In some cultures, they say having a bad dream means good fortune is headed your way. I was ready to call bullshit on this theory. Not only was I suffering as I had in my dream, but to add to the misery it was also after dark and well below zero degrees. If anything, I had managed to outdo the nightmare from the previous night and then some. Though I’d have loved to wallow in self-pity in that moment, hanging around wasn’t particularly an option so with a deep breath, I extracted myself from under the bike, picked up the machine, pointed it in the general direction of Kaza, and off I went.

I had scarcely rounded the next bend and I found the Fortuner parked up, with Vir dusting the snow off as he picked himself up after what seemed to be a similar experience. I parked up next to him, grateful for the breather. I decided to check the GPS telemetry to see how much distance we had covered in the past hour. What I saw shattered whatever little confidence and resolve remained till that point, as I started working out how many more hours of punishment we had in store. We had completed a total of 4 kilometres on the ice, and fallen at least twice that number. At the current pace, it would take us 9 hours to cover the remaining distance, setting our ETA at around three in the morning. Vir was equally appalled when I shared this information, and I could see that VP was figuring out how to proceed from here. By the time Kaustubh limped his way to where we were, VP decided that without chains on the front wheels we would have no chance in hell, and so Omi and Ravish (God bless their souls) did the needful for all the bikes. By this point we had given up trying to help, and were just conserving energy. Vir and I wolfed down a chocolate while Kaustubh nursed his knee in the warmth of the SUV. Before long the bikes were ready to go, the riders less so, but nonetheless we mounted our steeds and resumed our journey.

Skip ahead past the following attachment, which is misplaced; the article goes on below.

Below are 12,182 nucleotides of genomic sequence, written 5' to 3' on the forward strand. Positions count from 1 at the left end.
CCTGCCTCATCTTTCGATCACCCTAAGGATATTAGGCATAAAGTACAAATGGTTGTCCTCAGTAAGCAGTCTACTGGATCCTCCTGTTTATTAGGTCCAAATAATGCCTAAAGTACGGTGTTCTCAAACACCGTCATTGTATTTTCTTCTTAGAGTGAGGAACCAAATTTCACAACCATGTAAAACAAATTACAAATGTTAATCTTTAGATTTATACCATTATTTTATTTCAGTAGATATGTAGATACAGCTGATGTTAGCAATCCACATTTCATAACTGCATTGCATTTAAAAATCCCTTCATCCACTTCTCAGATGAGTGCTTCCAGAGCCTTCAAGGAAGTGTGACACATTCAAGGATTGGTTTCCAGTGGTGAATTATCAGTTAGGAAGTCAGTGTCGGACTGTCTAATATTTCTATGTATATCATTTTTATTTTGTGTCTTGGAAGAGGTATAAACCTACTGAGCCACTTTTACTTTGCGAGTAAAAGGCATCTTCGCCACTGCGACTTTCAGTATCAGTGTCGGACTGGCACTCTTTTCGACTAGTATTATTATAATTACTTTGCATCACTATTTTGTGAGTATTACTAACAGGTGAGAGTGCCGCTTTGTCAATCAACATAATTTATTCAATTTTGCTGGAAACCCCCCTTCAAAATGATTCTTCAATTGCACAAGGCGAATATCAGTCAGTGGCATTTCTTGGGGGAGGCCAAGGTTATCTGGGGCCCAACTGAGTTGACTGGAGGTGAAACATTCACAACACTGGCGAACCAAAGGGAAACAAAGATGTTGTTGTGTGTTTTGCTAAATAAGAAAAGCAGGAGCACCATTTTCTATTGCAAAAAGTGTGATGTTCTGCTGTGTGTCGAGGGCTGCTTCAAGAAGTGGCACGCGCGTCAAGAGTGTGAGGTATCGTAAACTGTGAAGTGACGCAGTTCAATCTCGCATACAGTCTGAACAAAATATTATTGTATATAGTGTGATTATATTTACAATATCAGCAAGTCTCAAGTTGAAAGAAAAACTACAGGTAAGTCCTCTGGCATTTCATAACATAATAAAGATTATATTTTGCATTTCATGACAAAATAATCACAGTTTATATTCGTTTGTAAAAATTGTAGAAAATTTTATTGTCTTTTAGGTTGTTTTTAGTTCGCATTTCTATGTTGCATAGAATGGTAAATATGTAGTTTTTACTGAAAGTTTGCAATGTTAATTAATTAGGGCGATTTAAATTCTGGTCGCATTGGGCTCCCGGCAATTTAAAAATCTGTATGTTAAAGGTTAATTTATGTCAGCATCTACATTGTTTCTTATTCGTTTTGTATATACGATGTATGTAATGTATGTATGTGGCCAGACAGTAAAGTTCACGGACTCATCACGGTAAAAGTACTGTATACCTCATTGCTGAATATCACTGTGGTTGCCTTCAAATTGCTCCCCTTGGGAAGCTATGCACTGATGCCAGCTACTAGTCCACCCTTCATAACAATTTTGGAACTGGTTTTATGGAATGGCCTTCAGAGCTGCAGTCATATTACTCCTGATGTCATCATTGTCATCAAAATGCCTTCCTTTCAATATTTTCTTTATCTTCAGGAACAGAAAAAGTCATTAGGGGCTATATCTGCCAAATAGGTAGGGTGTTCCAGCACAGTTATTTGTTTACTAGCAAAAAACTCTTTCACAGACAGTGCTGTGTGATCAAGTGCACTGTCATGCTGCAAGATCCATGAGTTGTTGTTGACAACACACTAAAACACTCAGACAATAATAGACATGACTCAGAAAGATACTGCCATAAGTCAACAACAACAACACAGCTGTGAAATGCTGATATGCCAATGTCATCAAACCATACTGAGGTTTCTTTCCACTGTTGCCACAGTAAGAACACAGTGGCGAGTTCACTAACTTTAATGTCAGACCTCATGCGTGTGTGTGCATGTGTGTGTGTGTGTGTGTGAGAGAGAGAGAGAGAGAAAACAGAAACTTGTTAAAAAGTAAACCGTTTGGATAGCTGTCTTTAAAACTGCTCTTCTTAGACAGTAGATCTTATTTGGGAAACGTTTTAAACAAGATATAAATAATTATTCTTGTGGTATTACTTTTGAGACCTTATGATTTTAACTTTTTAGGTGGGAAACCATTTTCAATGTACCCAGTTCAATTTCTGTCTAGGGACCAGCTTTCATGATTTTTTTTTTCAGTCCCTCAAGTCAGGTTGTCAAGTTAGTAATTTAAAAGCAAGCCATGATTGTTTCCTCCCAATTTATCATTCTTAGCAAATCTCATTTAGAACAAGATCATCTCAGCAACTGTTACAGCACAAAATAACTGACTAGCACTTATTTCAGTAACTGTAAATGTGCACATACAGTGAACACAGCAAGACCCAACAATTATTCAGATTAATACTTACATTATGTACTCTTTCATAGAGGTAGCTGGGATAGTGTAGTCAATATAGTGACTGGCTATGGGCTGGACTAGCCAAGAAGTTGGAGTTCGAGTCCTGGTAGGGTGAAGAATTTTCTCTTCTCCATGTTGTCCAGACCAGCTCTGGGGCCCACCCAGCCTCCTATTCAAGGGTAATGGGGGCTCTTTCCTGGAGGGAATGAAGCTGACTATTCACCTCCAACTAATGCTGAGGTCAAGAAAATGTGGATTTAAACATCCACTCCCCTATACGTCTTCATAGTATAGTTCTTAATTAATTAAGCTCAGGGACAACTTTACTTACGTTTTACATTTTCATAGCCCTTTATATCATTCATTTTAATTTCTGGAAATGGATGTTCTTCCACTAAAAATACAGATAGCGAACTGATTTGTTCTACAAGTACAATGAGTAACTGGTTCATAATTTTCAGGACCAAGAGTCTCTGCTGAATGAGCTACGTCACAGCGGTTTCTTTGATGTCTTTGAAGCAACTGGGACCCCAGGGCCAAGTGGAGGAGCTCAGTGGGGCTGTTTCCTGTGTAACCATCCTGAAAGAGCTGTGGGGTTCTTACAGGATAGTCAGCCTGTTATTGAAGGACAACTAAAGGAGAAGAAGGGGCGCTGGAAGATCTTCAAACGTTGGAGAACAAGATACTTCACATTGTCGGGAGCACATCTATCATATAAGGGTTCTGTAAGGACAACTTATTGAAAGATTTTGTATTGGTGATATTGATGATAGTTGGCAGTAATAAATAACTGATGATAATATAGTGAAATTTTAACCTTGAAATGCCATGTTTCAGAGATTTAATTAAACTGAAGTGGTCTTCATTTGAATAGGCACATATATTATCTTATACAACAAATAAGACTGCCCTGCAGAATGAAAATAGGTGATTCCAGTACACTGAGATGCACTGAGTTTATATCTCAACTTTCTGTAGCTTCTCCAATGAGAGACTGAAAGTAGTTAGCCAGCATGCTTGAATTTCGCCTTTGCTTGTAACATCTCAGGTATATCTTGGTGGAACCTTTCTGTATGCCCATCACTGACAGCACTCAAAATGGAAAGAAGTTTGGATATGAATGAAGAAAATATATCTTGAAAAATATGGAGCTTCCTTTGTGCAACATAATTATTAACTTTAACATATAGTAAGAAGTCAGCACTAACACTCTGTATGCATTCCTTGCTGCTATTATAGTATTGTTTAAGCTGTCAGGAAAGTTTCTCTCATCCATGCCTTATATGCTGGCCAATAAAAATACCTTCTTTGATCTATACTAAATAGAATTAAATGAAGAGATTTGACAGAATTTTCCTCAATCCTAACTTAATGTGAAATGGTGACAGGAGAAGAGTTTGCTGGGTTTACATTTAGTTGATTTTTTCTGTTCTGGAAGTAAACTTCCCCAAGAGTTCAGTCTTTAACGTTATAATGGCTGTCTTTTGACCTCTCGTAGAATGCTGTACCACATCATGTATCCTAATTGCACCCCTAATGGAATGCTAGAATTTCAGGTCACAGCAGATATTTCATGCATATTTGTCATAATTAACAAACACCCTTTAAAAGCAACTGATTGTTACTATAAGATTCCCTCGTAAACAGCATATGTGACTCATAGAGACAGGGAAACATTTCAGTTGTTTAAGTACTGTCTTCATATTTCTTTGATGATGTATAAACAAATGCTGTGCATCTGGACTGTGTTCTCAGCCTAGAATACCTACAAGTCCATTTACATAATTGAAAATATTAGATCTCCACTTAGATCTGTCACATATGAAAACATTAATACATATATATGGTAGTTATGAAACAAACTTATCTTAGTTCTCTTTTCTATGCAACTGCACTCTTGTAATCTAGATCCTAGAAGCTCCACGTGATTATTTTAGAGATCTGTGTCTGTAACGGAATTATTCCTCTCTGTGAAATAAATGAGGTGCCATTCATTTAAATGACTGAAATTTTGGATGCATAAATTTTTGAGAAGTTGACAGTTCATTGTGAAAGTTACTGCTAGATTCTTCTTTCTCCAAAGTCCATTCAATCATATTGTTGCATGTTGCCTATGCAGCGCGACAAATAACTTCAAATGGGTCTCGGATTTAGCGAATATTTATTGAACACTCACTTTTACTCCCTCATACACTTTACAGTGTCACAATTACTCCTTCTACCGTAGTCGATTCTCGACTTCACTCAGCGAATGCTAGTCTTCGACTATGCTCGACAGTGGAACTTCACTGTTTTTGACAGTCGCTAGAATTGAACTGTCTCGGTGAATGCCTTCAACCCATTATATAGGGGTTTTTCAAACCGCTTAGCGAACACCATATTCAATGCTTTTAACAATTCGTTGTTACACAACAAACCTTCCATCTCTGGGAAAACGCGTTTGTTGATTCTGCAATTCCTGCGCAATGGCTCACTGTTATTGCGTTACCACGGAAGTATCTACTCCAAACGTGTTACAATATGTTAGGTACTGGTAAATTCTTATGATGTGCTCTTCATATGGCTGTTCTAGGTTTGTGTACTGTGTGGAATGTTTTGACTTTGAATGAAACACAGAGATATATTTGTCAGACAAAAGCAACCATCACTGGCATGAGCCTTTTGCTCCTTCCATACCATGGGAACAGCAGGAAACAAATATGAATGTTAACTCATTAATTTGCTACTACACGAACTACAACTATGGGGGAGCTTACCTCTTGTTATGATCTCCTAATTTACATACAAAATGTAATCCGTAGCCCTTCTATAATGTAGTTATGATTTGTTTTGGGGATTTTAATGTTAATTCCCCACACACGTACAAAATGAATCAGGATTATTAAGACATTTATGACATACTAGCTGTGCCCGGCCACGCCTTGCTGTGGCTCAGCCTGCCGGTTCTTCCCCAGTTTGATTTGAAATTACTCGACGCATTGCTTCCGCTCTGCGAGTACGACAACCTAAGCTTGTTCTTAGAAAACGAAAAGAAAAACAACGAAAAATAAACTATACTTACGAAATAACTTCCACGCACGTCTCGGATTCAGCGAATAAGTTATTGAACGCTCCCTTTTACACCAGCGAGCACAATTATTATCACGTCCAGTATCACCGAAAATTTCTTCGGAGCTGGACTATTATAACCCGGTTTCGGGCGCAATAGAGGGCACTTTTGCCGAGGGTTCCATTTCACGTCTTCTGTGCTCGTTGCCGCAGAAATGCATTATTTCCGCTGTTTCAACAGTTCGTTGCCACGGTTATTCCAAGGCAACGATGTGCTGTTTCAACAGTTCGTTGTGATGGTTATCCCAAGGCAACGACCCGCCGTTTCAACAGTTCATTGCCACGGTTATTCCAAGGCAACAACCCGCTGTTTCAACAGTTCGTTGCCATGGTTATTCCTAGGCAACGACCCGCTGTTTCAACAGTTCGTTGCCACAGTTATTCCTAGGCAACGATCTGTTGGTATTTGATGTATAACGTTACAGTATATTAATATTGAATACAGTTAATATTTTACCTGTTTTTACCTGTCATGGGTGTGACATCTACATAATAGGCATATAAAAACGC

The front chains were a boon, they truly were. Unfortunately, they had to contend with rapidly cooling temperatures, which had turned all the snow on the tracks made out by preceding traffic into ice. Chains or no chains, traction was at the bare minimum, and the machines were squirrelling out of control every few hundred metres. The instinct was to get ones’ feet down, but the riding boots had close to no grip and the end result would often just be a more spectacular fall. The bikes had taken a beating as well, and the bent handlebars would often take me somewhere I really did not want to go. What I am eternally grateful for is my combination of Motocross boots and knee braces, both saving me from shattering multiple bones in both my legs on umpteen occasions. Skill had also left the building a while ago – this was purely a mental and physical battle to keep going, despite the relentless cold, innumerable falls and seemingly never-ending journey.

Following Vir up a gentle slope, my eyes caught his long legs snake out to save a fall. That brief moment of distraction was enough, and I found myself on the ground again, having done a full split on the bike which was now facing into the hillside. Bambi on ice. I took a minute to compose myself. A lot of self-doubt was beginning to creep in, and I began to consider how far I was from the limit. The words of Nimsdai Purja echoed in my head (watch 14 Peaks on Netflix if you haven’t yet) – “Sometimes when you feel you’re f**ked, you’re only about 45% f**ked.” I still had backup, none of my limbs were shattered, and I had company. It could be worse.

Once I was done with this introspection, I picked the bike up. VP and PG had arrived on the scene. I was asked if I could carry on, or whether I wanted Ravish to sub in for me. I grunted and swung a leg over. I hadn’t been through this much punishment only to throw in the towel here. I cranked up and resumed the journey.

One thing did stick with me though, in that moment. We at Xplorearth pride ourselves on extreme experiences. We put a rider in a place where the only way out is through – to learn more about yourself, your machine, and emerge a different person and a far tougher individual than you arrived. VP NEVER gives anyone the option to sit out or give up, unless the situation is so extreme that a very real danger exists to life and limb. To hear him give his own son an option to cop-out was a real testament to how extreme the conditions were that night. Unfortunately, unlike most of my male Indian counterparts, being the son of the house hasn’t ever entitled me to any mollycoddling or preferential treatment. Struggling, feeling fear, pain, doubt and the like were permitted. But quitting – that has never been and will never be an option. Without that being ingrained in me, I don’t think I would’ve survived the night. Time for some more Nimsdai – “Giving up is not in the blood, sir. It’s not in the blood.”

I think he’d be pleased to know that not finishing the ride that day was a thought that didn’t once cross my mind that night, Dosco or not. We had Ravish, we had the trailer, but the only way that bike was reaching Kaza without me astride it was over my dead body.